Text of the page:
Cover

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Title Page

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Contents

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p. v

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Acknowledgments

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pp. vii-9

Portions of chapter 4 were published in an article entitled “Lawful Deeds”: The Entitlements of Marriage in Shakespeare’s All’s Well That Ends Well.” Logos: A Journal of Catholic Thought and Culture 4.3 (summer 2001): 115–42. ...

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Chapter 1. The Semblance of Virtue: Law, Nature, and Shakespeare

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pp. 1-23

It is a fair generalization of our times to say that the law figures into literature as some type of ordeal the characters must battle through. If it takes the form of a trial, their plight is often unjust; heroes persevere against judicial badgering until they are exonerated. If the law takes the form of rules or imperatives, it often becomes a prohibition the characters labor under, an institutional ...

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Chapter 2. Things Seen and Unseen: The Contracts in Measure for Measure

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pp. 25-53

Of the four plays I discuss in this book, Measure for Measure is possibly the last to be composed and contains a particularly high concentration of contracts. Flaws in these contracts, involving two pseudomarriages, help complicate the action of the play, and their eventual correction helps resolve it. An analysis of the contracts in Measure for Measure will provide, sometimes by negative ...

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Chapter 3. Perfection in Reversion: The Mock Contract in Troilus and Cressida

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pp. 55-80

Whatever the reason for Shakespeare’s parody of Troilus and Cressida’s story, it has caused a great deal of consternation among critics.1 But as is often the case with Shakespearean comedy (if a comedy it is), themes of great weight lie below the surface. Amidst their ribaldry, different characters imply that the laws of the cosmos have slipped. There is not only the ...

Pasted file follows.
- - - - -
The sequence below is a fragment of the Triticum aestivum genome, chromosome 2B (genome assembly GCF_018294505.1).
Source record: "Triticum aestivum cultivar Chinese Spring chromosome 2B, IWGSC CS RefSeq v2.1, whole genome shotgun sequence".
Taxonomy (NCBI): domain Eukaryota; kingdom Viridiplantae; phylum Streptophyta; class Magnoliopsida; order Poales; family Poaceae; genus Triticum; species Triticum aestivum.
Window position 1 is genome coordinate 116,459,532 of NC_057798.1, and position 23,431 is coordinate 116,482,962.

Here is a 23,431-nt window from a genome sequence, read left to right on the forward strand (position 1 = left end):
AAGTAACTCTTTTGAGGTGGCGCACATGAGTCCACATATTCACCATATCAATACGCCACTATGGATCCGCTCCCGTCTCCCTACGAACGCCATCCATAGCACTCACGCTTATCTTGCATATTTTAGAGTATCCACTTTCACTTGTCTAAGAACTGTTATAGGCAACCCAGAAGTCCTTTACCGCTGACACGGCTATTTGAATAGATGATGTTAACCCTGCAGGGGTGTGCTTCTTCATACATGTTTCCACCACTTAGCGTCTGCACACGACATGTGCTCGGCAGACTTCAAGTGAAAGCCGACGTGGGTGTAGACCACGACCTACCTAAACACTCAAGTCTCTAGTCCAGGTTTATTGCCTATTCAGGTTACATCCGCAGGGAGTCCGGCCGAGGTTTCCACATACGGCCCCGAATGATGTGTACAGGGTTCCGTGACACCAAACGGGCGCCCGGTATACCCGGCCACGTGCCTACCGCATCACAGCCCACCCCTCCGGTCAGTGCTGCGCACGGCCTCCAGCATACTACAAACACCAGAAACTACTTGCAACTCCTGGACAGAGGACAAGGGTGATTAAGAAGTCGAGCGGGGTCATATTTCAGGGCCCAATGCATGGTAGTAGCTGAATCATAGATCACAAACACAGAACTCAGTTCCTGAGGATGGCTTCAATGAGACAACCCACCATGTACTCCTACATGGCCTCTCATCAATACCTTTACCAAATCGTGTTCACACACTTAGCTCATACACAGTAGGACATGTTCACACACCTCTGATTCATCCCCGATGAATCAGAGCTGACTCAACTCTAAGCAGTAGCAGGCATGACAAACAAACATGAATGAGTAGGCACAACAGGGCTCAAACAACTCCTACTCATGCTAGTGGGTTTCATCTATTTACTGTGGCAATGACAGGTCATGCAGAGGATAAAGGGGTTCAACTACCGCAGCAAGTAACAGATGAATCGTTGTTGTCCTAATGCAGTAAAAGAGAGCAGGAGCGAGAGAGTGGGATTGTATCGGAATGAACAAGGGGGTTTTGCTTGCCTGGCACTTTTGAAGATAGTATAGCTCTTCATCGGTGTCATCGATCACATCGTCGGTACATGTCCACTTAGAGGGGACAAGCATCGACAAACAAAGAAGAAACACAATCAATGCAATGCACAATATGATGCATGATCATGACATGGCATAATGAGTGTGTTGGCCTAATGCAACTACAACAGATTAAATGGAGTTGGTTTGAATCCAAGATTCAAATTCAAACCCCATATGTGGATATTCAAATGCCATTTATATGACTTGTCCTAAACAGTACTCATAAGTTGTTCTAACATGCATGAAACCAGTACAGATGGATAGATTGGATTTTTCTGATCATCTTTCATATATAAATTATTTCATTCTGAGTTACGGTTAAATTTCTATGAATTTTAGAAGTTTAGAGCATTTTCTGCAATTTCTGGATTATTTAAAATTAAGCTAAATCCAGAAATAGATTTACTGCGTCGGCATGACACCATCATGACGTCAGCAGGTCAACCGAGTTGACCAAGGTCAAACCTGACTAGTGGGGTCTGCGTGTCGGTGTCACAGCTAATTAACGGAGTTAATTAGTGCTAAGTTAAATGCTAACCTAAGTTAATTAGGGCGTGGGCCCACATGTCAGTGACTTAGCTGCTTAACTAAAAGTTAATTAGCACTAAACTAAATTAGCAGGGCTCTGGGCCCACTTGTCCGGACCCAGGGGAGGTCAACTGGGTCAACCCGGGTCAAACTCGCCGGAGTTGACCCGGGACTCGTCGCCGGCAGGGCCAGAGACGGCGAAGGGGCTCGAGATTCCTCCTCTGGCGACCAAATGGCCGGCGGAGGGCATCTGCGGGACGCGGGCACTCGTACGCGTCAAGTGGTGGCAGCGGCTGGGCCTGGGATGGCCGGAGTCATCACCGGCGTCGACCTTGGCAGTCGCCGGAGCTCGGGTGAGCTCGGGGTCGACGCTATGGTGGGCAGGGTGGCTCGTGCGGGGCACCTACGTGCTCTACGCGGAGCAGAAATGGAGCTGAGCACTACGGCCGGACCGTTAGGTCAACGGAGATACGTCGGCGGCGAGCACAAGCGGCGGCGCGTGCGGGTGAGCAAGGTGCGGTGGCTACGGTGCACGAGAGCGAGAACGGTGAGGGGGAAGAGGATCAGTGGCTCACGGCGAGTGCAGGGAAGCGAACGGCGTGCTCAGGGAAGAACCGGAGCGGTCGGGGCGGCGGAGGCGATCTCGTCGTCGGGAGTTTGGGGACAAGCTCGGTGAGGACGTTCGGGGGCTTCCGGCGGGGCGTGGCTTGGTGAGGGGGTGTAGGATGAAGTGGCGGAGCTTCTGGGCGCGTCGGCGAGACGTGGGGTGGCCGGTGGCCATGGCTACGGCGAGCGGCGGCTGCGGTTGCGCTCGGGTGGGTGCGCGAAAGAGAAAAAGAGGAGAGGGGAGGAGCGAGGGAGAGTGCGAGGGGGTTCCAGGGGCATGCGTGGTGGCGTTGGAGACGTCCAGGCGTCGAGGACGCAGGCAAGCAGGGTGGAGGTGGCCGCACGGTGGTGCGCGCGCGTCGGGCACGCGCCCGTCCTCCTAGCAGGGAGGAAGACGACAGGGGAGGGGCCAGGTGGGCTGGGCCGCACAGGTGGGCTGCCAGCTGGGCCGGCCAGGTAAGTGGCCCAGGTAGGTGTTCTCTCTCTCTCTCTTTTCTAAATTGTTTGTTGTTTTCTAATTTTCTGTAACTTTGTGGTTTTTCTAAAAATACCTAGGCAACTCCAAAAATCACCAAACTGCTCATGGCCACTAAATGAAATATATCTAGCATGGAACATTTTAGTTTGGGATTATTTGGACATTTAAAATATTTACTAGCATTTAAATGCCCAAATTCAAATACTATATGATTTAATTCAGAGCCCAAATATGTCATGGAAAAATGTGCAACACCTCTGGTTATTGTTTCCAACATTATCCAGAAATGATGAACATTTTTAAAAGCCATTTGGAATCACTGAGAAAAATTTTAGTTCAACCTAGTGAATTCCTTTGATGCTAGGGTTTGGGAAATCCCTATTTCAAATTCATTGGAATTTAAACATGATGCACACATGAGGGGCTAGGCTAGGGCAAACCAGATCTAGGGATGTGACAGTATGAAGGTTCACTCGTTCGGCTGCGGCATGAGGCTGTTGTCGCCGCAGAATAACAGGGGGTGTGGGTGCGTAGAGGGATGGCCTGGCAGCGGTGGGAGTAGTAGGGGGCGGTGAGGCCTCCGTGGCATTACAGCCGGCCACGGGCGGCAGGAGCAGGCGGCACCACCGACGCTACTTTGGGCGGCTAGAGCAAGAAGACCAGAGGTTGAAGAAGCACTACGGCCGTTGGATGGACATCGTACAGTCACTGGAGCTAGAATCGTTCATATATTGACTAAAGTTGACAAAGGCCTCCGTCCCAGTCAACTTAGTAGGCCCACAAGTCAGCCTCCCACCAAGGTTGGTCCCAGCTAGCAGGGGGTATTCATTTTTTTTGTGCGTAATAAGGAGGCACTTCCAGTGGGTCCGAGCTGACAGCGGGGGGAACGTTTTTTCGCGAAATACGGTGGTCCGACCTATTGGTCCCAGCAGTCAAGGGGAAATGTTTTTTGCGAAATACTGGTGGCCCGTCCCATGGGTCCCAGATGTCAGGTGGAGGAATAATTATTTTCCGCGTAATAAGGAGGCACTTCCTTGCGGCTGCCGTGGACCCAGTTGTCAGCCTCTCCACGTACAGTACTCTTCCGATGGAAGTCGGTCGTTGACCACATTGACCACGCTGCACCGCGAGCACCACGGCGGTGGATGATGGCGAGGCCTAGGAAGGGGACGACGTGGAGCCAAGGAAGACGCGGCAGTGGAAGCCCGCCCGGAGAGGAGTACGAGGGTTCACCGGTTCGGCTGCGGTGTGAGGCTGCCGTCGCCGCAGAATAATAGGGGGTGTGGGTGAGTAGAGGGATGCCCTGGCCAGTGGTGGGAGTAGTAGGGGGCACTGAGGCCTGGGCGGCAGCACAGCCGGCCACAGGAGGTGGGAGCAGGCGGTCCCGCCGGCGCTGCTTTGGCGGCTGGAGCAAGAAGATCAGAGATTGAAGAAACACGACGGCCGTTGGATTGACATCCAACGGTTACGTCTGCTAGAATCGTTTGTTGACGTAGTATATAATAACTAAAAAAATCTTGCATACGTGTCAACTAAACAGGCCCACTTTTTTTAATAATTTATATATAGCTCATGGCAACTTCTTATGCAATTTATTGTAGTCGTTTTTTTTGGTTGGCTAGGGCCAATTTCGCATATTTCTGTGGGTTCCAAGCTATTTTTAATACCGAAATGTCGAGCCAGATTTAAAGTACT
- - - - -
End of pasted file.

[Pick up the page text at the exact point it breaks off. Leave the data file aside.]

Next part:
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Chapter 4. Matching Meanings: Contracts, Bonds, and Sureties in The Merchant of Venice

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pp. 81-114

Measure for Measure and Troilus and Cressida reflect the two orientations toward nature that run throughout the plays under consideration here. They also demonstrate the different uses Shakespeare makes of the law, and particularly of the legal instrument. In Measure for Measure, those who cheat nature also bypass integrity, creating a disjunction between seeming and being. Nature’s agent rectifies this state of affairs by means of the ...

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Chapter 5. Lawful Ti t l e: Contractual Performance in All’s Well That Ends Well

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pp. 114-153

The folkloristic elements of All’s Well That Ends Well that W. W. Lawrence identifies as “the healing of the king” and the “fulfillment of the task,”1 have accounted for some of its specific unpopularity.2 But although there is a mixture of the realistic and the fairy-tale worlds, this qualit y exists in all of the dramas discussed here, and I consider it one of the groups’ virtues. Their existing ...

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Chapter 6. Nature’s Double Name: Beyond the Problem Plays

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pp. 145-164

In the plays discussed, unrealized contracts ref lect and exacerbate a societal disjunction between res and verba. They compromise marriage, justice, and legacies for the future. When contractual deficiencies are rectified, societal integrity is restored. Nature can then flourish. Measure for Measure is, in many ways, the most complete realization of this idea, and has served as a pattern ...

Notes

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pp. 165-184

Works Cited

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pp. 185-190

Index

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pp. 191-195